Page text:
Sorry, folks…another boob post

I thought I’d update the blog on how breastfeeding is going with sweet Lucy. I went to exclusively pumping starting when Lucy was 3 weeks old due to issues with latching, and lots of choking and crying (mostly Lucy doing the choking and me doing the crying). Then I gradually tried adding back in one breastfeeding session at a time. For many reasons, pumping is a lot more difficult than good ol’ fashioned nursing. First of all, there are lots of parts. The nipple shields. The membranes. The tubes. Bottles. Storage bags. Cleaning wipes. Etc. And in you want to keep your supply up, that means putting all those parts together in the middle of the night. In case you were wondering, motor skills for pump assembly are not at their peak at 3 AM. And of course, all those parts need to be sterilized after being used! Whit and I dreaded the task every night of bottle and pump cleaning, and prepping bottles for night feedings. If anyone does find themselves in this predicament, we found the easiest thing to do was to prep bottles before going to bed and put them in a cooler by baby’s crib. That way when sweet baby wakes up hungry, you’re ready to go! We are lucky that Lucy is not particular about the temperature of her milk. Straight out of the fridge is fine with her. Anyway, that’s how we did night feedings for a few months. Each time Lucy would wake up hungry, Whit would give her a bottle and I would pump. Truthfully, it sucked. On several levels. I felt pretty worthless having to pump while my husband fed my daughter. However, it was better than the alternative of being completely unsuccessful at having a peaceful feeding. This is where I stop myself and remember I am actually very thankful for my pump. We have a love/hate relationship I suppose. But I digress.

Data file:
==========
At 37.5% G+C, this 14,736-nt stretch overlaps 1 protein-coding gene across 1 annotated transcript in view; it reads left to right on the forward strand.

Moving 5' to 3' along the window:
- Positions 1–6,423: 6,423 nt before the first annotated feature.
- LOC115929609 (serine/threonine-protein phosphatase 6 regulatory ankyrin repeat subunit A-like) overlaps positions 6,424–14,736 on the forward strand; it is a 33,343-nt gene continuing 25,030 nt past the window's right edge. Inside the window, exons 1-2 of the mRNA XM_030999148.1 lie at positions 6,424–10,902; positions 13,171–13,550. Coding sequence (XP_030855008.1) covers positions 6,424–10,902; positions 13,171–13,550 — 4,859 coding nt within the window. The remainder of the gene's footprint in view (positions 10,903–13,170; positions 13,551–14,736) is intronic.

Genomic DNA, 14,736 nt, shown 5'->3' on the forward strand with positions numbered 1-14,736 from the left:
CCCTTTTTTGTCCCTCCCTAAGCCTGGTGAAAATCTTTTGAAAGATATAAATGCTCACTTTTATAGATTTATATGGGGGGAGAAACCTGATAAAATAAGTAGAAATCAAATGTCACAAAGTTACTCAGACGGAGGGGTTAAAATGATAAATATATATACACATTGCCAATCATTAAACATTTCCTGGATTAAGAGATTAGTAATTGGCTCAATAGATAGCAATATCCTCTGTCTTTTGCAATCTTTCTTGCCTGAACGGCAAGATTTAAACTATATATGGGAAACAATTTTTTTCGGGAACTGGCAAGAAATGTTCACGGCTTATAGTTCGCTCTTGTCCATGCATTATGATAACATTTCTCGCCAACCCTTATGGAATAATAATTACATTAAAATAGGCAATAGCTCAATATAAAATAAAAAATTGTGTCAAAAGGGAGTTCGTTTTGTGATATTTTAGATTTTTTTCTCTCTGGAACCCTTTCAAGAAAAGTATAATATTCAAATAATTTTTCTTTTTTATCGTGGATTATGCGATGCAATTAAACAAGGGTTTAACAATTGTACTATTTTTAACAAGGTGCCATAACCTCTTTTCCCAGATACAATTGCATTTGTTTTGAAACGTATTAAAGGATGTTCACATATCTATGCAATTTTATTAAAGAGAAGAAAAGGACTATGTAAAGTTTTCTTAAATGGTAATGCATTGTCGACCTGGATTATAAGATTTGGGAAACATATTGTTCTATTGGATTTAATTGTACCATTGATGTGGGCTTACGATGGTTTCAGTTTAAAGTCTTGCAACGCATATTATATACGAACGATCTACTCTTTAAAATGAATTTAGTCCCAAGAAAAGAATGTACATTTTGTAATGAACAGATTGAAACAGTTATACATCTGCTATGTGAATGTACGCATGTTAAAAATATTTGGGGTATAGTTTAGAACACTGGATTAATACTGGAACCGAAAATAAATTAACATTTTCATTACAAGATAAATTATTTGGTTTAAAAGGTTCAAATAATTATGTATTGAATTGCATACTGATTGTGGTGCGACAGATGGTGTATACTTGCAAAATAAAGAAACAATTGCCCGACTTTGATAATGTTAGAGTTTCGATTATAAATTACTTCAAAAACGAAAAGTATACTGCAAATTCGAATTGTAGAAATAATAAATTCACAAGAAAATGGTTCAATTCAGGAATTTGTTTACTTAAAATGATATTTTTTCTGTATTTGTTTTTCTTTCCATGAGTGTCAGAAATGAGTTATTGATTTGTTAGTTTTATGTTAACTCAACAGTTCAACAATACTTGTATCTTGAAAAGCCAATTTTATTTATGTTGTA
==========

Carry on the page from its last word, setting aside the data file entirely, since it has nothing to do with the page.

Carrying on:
So after I started gradually adding in more nursing sessions (starting with bath tub feedings before bed then working my way up to daytime feedings), Lucy eventually just figured it out! For the last 6 weeks or so, I have just been pumping for what she needs at daycare, and nursing the rest of the time! Woot woot! Over spring break, I pumped one time in 9 days. It was wonderful! That little bebe has become quite a champion nurser, I must say!

And here’s a little secret about pumping at work, ladies. There is no law that says you can’t pump while you drive. Just get yourself a hands-free pump bra (I like mine by Pumpease), and voila! Make milk while getting to your next destination! I probably shouldn’t admit it but I do this twice a day. Aren’t we moms supposed to be good at multi-tasking?

Here are some other nursing tidbits that are working for me:

– Try out different positions. Lucy’s favorite is when I lie on my side. It keeps the milk from coming out so fast (gravity!) so she can drink more slowly.

– When baby doesn’t want to nurse, wait until she’s sleepy or asleep. When Lucy is teething, eating quickly becomes a big ol’ mess. Sometimes I give her her pacifier, rock her until she’s good and drowsy, and try again. This has done the trick many times.

– Shiny objects work wonders. When Lucy hit 4 mos old, she started seeing, literally, a whole new world. She can be super distracted while eating, and not get much down. If I wear a shiny necklace or even just hold a mirror or picture up above her head, it helps her to stay latched. I swear she does the best when it’s a picture of her. That little diva!

– Sometimes babies choose sides. Early on, for a few weeks, Lucy only wanted to nurse on the left side. She’s quite particular! I learned that this is normal, and quite common, and the worst thing that can happen is your supply can go down on the less-preferred side, and you might be a bit lopsided. I mostly just kept trying. I’d start and finish on the nonpreferred side, to keep trying to get her to change her mind. Apparently you can make the problem worse because the milk in the underused breast gets salty to the taste. Several times, I did pump the other side to be sure my milk didn’t become like ocean water, and to keep up my supply. Eventually, Lucy learned to be an equal-opportunity nurser and got over her side preference.

I suppose that’s enough on nursing for one post. Time to go do Lucy’s “dream feed!”

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